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Old 24th October 2005, 03:17 PM   #1
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Default 6C33 fixed/auto bias ?

In p-p audio power amps ....Do 6C33 power tubes behave better using cathode (auto) bias or fixed bias ? Despite my vendor matching these tubes (understandably not keen on the idea); over time I' finding ther'e gradually drifting out...of characteristics. I've heard this is a common problem (is it ??) even though the tubes is still relatively new.......I've tried using cathode bias to
equalise which helps thd at lower pout........but when compared to 88's and 34's in fixed bias these are way more reliable over time.

This 6C33 tube was designed bomb proof....so whats on the move ?

replies welcome.
richj
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Old 24th October 2005, 04:40 PM   #2
protos is offline protos  Greece
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I am designing a 6c33 amp but I haven´t played with them yet.
From all the info I have picked up on them
1.High gm means diffcult to match tubes and they tend to drift.
2.Experienced users suggest a long break in time first with heaters and then powered up.Then they stabilise.
3.Cathode bias is safer of course.However depending on bias level you must get alot of dissipation on the cathode resistor.eg 200ma x 70v= 14W.So you really need a big aluclad heatsinked resistor there ideally.
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Old 24th October 2005, 04:54 PM   #3
dhaen is offline dhaen  Europe
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I think they probably are bomb-proof in their original application - power regulators...
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Old 24th October 2005, 04:57 PM   #4
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Quote:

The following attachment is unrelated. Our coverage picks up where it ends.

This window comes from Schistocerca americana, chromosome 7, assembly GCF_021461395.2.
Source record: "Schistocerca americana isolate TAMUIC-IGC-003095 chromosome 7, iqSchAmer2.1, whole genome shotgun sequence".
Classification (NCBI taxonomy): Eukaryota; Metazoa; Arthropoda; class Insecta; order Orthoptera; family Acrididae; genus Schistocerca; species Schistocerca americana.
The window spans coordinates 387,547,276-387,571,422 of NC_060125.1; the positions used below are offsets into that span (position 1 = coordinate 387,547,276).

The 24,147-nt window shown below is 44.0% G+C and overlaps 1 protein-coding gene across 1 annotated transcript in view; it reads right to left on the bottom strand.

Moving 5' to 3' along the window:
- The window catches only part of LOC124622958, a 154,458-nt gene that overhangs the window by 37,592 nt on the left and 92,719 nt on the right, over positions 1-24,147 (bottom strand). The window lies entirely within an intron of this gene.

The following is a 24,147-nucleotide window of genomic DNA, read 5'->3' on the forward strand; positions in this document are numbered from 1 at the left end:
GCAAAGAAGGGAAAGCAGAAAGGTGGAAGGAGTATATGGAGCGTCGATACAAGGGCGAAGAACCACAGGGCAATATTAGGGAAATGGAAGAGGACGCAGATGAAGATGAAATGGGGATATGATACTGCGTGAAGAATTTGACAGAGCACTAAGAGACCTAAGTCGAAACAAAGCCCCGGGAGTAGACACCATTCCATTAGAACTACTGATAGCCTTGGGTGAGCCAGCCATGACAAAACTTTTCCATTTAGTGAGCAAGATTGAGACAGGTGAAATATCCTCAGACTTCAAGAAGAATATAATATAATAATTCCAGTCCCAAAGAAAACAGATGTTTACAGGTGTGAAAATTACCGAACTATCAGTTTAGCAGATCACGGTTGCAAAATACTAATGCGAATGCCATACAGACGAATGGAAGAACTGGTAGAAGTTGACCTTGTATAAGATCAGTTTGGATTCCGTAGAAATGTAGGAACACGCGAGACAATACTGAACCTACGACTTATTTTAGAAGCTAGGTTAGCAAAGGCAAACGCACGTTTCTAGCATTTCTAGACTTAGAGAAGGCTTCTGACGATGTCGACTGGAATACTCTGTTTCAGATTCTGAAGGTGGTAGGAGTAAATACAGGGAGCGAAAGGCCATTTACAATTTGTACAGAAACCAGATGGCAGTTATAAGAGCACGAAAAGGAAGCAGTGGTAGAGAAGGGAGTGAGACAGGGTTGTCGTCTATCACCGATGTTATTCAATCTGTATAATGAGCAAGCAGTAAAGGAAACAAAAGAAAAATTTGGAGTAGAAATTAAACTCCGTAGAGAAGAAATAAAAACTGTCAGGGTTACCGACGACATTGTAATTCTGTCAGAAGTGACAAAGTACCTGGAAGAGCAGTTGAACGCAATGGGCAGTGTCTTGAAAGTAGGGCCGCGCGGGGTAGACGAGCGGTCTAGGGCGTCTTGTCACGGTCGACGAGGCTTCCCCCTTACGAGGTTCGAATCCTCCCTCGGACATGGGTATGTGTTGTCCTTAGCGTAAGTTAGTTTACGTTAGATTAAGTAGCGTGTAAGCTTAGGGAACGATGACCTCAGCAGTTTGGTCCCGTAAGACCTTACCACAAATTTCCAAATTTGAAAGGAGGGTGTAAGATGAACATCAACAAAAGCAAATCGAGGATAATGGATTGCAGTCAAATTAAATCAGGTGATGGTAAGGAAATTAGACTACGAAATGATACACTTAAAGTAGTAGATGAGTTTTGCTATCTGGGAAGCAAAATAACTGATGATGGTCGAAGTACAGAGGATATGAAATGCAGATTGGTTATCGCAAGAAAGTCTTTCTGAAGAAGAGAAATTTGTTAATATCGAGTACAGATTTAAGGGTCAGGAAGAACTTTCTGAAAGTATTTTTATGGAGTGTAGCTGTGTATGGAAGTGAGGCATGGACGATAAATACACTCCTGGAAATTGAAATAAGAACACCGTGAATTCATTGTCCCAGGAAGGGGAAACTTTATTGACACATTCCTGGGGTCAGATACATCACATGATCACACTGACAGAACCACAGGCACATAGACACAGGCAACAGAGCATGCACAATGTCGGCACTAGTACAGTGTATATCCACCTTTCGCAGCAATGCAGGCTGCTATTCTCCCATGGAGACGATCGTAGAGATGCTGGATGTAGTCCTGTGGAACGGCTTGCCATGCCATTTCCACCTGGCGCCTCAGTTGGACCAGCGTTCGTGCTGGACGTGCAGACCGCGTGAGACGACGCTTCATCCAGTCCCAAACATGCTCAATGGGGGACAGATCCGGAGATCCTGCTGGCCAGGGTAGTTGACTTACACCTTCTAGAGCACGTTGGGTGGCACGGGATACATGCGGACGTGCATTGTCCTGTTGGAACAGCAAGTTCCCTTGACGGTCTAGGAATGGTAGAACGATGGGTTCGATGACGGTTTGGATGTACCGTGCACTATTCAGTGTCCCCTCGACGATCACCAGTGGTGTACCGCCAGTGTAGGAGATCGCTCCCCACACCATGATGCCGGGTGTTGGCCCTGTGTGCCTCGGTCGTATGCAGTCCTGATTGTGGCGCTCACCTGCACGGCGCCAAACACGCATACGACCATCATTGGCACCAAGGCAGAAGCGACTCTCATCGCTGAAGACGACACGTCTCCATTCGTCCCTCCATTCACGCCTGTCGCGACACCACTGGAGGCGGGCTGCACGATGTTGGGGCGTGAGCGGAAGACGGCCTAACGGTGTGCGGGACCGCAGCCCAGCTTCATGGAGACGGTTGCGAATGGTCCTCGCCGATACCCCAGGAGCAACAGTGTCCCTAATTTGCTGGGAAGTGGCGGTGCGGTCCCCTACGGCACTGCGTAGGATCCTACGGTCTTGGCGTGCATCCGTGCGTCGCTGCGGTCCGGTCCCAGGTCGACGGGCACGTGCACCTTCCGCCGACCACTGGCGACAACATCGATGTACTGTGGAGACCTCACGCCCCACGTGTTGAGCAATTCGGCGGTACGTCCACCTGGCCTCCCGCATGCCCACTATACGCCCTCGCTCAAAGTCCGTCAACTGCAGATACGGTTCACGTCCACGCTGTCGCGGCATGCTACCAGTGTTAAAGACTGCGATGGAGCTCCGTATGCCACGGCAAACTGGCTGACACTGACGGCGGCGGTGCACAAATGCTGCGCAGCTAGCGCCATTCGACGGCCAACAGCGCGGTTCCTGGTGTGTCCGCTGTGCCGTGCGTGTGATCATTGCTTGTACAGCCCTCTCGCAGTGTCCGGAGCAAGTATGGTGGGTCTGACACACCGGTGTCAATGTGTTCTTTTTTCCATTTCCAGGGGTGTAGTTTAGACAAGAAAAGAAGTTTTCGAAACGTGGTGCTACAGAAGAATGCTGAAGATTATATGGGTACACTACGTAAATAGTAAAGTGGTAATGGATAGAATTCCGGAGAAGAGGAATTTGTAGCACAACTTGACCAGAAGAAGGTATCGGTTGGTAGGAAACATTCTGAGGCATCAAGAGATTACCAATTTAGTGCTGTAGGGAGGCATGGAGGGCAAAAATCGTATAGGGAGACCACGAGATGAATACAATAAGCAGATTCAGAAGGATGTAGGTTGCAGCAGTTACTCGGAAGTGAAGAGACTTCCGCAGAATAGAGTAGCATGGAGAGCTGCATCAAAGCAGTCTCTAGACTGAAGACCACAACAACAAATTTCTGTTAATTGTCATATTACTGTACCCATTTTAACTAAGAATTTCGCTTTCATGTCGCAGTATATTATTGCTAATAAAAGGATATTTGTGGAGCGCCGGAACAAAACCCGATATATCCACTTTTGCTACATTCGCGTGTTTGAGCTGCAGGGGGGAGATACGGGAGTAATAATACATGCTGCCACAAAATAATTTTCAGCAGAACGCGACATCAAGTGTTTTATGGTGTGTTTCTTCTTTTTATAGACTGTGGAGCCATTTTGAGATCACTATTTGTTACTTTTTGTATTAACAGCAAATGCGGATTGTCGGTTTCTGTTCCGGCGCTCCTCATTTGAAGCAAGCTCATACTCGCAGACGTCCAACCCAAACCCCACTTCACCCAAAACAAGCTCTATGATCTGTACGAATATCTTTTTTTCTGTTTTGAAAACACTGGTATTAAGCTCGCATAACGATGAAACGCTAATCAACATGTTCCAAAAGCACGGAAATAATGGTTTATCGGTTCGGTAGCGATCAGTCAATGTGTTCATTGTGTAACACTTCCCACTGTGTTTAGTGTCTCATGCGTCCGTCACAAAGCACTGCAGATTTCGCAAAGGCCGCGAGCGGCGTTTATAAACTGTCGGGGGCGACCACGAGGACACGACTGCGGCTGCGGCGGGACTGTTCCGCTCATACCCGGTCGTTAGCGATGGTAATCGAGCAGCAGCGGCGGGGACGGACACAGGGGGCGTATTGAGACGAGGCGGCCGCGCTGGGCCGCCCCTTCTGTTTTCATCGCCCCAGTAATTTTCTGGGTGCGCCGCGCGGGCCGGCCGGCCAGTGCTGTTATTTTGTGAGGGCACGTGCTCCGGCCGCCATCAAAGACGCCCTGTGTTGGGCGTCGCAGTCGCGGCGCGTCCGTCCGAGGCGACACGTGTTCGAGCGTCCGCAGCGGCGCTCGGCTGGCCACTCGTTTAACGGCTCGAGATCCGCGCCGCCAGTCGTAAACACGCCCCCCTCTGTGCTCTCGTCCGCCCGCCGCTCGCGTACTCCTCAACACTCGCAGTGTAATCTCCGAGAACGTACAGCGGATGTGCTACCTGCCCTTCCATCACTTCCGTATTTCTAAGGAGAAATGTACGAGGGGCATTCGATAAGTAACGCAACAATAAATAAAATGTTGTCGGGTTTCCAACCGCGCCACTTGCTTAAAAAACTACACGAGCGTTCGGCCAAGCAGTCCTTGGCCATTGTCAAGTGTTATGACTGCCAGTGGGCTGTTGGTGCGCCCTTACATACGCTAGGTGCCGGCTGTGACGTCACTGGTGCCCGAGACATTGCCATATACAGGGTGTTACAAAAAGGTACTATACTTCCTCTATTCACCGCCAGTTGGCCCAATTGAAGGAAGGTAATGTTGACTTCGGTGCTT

Originally posted by protos
200ma x 70v= 14W.So you really need a big aluclad heatsinked resistor there ideally.
Why not make a current source such as LM317 with a large resistor to dump this current into; the LM317 is a floating device so with 300 ohms load this should work OK; the voltage setting resistors can easily be calculated from the formula's.
With 2000 muF on the input and maybe output this works fine.
I have had it running (on EL34's at 50 mA without a sink for years; here of course yes the resistor and regulator must be heatsinked.
I have found it makes a really rich sound - basically because absolute current matching makes the output trannie behave better.
success albert
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Old 25th October 2005, 03:34 PM   #5
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Quote:
over time I' finding ther'e gradually drifting out...of characteristics. I've heard this is a common problem (is it ??) even though the tubes is still relatively new......
In my experience it is only a problem if the anode dissipation is close to max and if the tubes has not been burned in. I have used more than 30 6C33C and never had a problem with drift, some tubes are used for more than 5 years.

Anode dissipation shoul be less than 40W and the burn in procedure is: heater only for at least 1 hour, follow that by burn in with at least the same current as is used in the circuit and the same or higher anode dissipation for at least one hour. Heater must always be switched on 30 seconds before anode voltage.

Regards Hans
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Old 25th October 2005, 04:31 PM   #6
protos is offline protos  Greece
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Quote:
Originally posted by triode_al


Why not make a current source such as LM317 with a large resistor to dump this current into; albert
Are you suggesting a ccs on top of the output tube acting as a load?
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Old 31st October 2005, 02:46 PM   #7
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Quote:
Originally posted by protos